April is “Financial Literacy Month,” so we compiled some research about three demographic groups—Millennials, Gen X and Baby Boomers—and what they want from you. When it comes to attracting and engaging these three groups, a recent article by LPL Financial put it this way,
“An advisor must actively engage with his clients and respect generational differences. Millennials seek a personable advisor relationship, while Generation X investors are wary and mistrustful, and Baby Boomers appreciate credentials and content. It’s up to the advisor to acknowledge these traits by building personal relationships with these clients and customizing services to address their unique needs.”4
According to Financial-Planning.com, Gen X is increasingly becoming the primary target of the financial advisor.
“Year-over-year, an increasing number of the most successful RIAs and fee-based advisors say Generation X investors will be their primary target over the next 12 months — and a top driver of profitability for their practice.
“Generation X investors are often overshadowed by older baby boomers and younger millennials. Yet Gen Xers are prepared to surpass both baby boomers and millennials when it comes to wealth creation, economic impact and industry value.
“Gen X investors are projected to nearly quadruple their assets to $22 trillion by 2030, while millennials’ assets are expected to reach just $11 trillion, and boomers will be spending down their wealth in retirement, according to a study by Deloitte. And Gen Xers are poised to inherit upwards of $30 trillion. They are in their prime earning years, surpassing boomers and millennials as the majority of senior managers and decision makers at U.S. companies. They are taking the lead as entrepreneurs, launching more startups and attracting a significant share of venture capital.”1
Here are some facts to keep in mind about how the groups differ:
Millennials (age 18-36)
- Experienced the housing bubble and parents/grandparents losing wealth in the 2008 recession.3
- Biggest challenges are student loans, living on their own or being able to purchase a home.2
- 87% want financial advisors to protect them against market downturns; however, they think the system is rigged.3
- Conservative with investments, and highly-concerned with social responsibility and activism.3
- Tech savvy, 90% use smartphones, 80% on social media. Even though they research everything online, they want financial advice from a person who is experienced. However, they do want a financial dashboard so they can monitor investment performance from their phone. 3, 4
Gen X (age 37-52)
- Remembers the 90s robust stock market, but also 9/11, wars in the Middle East and the dot.com crash.2
- They were the generation hardest hit by the housing bubble and 2008 recession.1, 2
- Very self-reliant. Many were latchkey kids, more than 50% had divorced parents.3
- In peak earning years, 76% want general financial education from their financial advisor.3
- They are very skeptical,3 52% prefer to manage their own assets.5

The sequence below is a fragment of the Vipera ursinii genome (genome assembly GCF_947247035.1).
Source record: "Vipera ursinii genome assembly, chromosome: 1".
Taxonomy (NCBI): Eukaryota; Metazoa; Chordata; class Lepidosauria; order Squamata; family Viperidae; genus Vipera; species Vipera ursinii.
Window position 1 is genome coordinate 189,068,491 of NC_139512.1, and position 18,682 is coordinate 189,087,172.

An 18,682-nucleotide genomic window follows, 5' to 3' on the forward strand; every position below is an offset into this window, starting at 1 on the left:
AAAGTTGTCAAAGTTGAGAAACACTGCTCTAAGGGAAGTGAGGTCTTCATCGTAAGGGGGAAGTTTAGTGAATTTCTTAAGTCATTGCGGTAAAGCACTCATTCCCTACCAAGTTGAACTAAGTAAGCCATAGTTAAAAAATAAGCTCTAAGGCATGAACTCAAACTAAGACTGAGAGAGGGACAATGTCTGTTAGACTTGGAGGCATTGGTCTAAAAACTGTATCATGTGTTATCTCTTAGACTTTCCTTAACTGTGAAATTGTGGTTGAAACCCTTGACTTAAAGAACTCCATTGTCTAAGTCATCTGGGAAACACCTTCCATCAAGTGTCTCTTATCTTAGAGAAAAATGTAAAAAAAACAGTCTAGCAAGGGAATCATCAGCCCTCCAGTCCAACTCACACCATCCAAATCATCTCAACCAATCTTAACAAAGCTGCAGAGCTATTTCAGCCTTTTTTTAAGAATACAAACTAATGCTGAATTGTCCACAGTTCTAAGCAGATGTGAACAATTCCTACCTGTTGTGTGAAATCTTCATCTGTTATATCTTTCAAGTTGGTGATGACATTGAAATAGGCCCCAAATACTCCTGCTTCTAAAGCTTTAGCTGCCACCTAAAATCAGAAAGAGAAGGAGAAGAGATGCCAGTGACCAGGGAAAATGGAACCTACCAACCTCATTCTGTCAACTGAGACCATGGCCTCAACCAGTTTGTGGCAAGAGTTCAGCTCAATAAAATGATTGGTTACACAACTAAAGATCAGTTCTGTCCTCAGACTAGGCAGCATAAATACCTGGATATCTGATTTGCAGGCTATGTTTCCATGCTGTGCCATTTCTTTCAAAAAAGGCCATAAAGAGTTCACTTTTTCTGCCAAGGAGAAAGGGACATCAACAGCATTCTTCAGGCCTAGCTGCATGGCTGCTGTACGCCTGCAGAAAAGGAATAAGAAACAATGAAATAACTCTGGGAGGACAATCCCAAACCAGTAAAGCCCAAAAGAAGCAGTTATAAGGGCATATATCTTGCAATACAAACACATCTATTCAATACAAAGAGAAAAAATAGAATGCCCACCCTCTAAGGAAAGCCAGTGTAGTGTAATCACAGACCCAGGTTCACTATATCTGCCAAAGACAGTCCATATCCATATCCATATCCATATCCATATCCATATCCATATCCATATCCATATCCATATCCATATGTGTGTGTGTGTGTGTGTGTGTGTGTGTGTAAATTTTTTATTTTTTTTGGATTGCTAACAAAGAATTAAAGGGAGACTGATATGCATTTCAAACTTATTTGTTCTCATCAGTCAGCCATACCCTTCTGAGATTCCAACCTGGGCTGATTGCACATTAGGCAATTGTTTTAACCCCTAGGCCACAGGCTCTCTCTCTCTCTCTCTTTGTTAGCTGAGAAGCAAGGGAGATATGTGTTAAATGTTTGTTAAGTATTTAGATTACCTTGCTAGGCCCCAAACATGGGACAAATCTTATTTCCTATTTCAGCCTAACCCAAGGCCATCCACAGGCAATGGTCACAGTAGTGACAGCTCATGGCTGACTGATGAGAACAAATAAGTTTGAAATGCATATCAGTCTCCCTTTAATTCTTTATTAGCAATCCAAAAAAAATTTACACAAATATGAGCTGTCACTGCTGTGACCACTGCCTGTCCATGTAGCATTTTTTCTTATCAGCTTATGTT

- Willing to accept more risk and focus more on money-making over social responsibility.3
- Often stuck between helping parents and children; they need help with both. “More than any other generation, they say the single most important reason for having an advisor is to help them prepare for and live in retirement. Their top financial concerns also focus first on saving enough for retirement, followed by cost of healthcare and financing their children’s education.”1
- 95% use the Internet and expect fintech, but do not value it over the human touch. Trust first, technology second.3
- 90% use smartphones, 80% on social media.3 Use social, regular email, scheduled meetings and informal get-togethers to gain trust.4
Baby Boomers (age 53-72)
- Experienced the savings and loan crisis, the oil and energy crisis and the Vietnam War.2
- Want financial advisors to just give them the facts; value established credentials.4
- Only 17% consider themselves knowledgeable about investments.4
- Concerned about retirement and paying for college for their kids.2
- Want to diversify assets and buffer against market volatility.2
- Feel inadequately prepared for retirement and anticipate working past age 65.4
- Active on social media.4
Find out how Shurwest can help you better engage with your clients and prospective clients in your target demographic group/s. Call us at 800.440.1088 to arrange a visit to Scottsdale.
1 “Voices. One demand from the generation advisors need most.” Financial-Planning.com. https://www.financial-planning.com/opinion/one-demand-generation-x-has-for-financial-advisors (accessed April 2, 2018).
2 “Financial life stages: How do you compare?” Ameriprise.com https://www.ameriprise.com/retirement/insights/ameriprise-research-studies/age-money-study/ (accessed April 2, 2018).
3 “Millennials and Gen Xers need different advisor approaches.” CNBC.com. https://www.cnbc.com/2018/01/25/millennials-and-gen-xers-need-different-advisor-approaches.html (accessed April 2, 2018).
4 “Attract Clients of All Ages.” LPLFinancial.lpl.com. https://lplfinancial.lpl.com/join-lpl/why-choose-lpl/news-and-insights/attract-client-of-all-ages.html (accessed April 2, 2018).